Commenced in January 2007
Frequency: Monthly
Edition: International
Paper Count: 2

Ecological Monitoring Related Abstracts

2 Biological Hotspots in the Galápagos Islands: Exploring Seasonal Trends of Ocean Climate Drivers to Monitor Algal Blooms

Authors: Emily Kislik, Gabriel Mantilla Saltos, Gladys Torres, Mercy Borbor-Córdova

Abstract:

The Galápagos Marine Reserve (GMR) is an internationally-recognized region of consistent upwelling events, high productivity, and rich biodiversity. Despite its high-nutrient, low-chlorophyll condition, the archipelago has experienced phytoplankton blooms, especially in the western section between Isabela and Fernandina Islands. However, little is known about how climate variability will affect future phytoplankton standing stock in the Galápagos, and no consistent protocols currently exist to quantify phytoplankton biomass, identify species, or monitor for potential harmful algal blooms (HABs) within the archipelago. This analysis investigates physical, chemical, and biological oceanic variables that contribute to algal blooms within the GMR, using 4 km Aqua MODIS satellite imagery and 0.125-degree wind stress data from January 2003 to December 2016. Furthermore, this study analyzes chlorophyll-a concentrations at varying spatial scales— within the greater archipelago, as well as within five smaller bioregions based on species biodiversity in the GMR. Seasonal and interannual trend analyses, correlations, and hotspot identification were performed. Results demonstrate that chlorophyll-a is expressed in two seasons throughout the year in the GMR, most frequently in September and March, with a notable hotspot in the Elizabeth Bay bioregion. Interannual chlorophyll-a trend analyses revealed highest peaks in 2003, 2007, 2013, and 2016, and variables that correlate highly with chlorophyll-a include surface temperature and particulate organic carbon. This study recommends future in situ sampling locations for phytoplankton monitoring, including the Elizabeth Bay bioregion. Conclusions from this study contribute to the knowledge of oceanic drivers that catalyze primary productivity and consequently affect species biodiversity within the GMR. Additionally, this research can inform policy and decision-making strategies for species conservation and management within bioregions of the Galápagos.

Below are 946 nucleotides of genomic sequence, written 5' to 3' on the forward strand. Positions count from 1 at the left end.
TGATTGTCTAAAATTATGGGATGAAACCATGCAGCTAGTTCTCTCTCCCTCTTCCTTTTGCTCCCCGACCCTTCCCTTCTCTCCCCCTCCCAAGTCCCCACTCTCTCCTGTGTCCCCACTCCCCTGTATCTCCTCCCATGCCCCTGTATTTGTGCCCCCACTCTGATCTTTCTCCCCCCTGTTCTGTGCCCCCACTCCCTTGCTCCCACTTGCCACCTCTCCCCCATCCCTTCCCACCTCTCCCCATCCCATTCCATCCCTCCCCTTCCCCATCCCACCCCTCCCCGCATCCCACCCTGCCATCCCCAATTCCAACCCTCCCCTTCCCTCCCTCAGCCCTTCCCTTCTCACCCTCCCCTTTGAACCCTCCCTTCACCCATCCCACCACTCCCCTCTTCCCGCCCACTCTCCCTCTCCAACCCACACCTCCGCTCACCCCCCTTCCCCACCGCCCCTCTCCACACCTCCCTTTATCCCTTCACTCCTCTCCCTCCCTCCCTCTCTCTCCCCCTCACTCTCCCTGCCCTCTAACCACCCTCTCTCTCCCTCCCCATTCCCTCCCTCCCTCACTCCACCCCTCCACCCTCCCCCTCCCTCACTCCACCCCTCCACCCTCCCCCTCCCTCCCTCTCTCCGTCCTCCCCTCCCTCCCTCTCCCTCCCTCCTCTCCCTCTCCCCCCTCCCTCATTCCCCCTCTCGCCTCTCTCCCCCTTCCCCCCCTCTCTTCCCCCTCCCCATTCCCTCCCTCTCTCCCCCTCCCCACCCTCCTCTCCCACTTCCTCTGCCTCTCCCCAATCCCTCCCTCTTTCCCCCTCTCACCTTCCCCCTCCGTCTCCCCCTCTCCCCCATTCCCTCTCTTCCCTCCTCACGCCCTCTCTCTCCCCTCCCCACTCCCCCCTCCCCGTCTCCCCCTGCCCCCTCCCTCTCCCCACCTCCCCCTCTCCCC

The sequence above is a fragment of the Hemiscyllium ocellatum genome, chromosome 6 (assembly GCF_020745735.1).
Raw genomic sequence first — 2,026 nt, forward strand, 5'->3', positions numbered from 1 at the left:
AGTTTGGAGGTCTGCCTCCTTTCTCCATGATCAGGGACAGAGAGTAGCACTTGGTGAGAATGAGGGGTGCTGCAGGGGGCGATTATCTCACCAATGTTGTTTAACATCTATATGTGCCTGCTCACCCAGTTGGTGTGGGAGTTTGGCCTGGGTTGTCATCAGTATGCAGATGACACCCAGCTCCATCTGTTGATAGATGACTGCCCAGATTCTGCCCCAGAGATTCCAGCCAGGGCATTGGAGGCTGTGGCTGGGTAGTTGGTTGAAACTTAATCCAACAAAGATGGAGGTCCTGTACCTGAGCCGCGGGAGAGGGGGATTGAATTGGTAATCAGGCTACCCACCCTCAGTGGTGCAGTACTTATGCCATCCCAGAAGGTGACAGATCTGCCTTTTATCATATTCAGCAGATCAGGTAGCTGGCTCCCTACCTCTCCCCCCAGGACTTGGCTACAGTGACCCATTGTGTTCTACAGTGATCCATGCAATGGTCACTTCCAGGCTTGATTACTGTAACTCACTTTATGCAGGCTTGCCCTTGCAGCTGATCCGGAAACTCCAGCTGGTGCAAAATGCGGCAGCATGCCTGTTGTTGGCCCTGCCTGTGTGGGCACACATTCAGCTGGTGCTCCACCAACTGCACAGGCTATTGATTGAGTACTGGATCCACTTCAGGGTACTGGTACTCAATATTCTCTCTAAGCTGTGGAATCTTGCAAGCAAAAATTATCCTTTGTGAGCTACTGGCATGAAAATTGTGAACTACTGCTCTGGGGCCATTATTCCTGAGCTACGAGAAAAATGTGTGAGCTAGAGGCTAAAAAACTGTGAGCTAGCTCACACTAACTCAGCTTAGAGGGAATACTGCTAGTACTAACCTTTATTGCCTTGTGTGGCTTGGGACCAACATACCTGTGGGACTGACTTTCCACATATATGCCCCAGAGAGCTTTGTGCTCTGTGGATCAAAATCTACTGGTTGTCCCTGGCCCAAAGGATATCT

Keywords: Remote Sensing, phytoplankton, Ecological Monitoring, bioregions

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1 Science and Monitoring Underpinning River Restoration: A Case Study

Authors: Geoffrey Gilfillan, Peter Barham, Lisa Smallwood, David Harper

Abstract:

The ‘Welland for People and Wildlife’ project aimed to improve the River Welland’s ecology and water quality, and to make it more accessible to the community of Market Harborough. A joint monitoring project by the Welland Rivers Trust & University of Leicester was incorporated into the design. The techniques that have been used to measure its success are hydrological, geomorphological, and water quality monitoring, species and habitat surveys, and community engagement. Early results show improvements to flow and habitat diversity, water quality and biodiversity of the river environment. Barrier removal has increased stickleback mating activity, and decreased parasitically infected fish in sample catches. The habitats provided by the berms now boast over 25 native plant species, and the river is clearer, cleaner and with better-oxygenated water.

Keywords: Water Quality, Community Engagement, Ecological Monitoring, River Restoration

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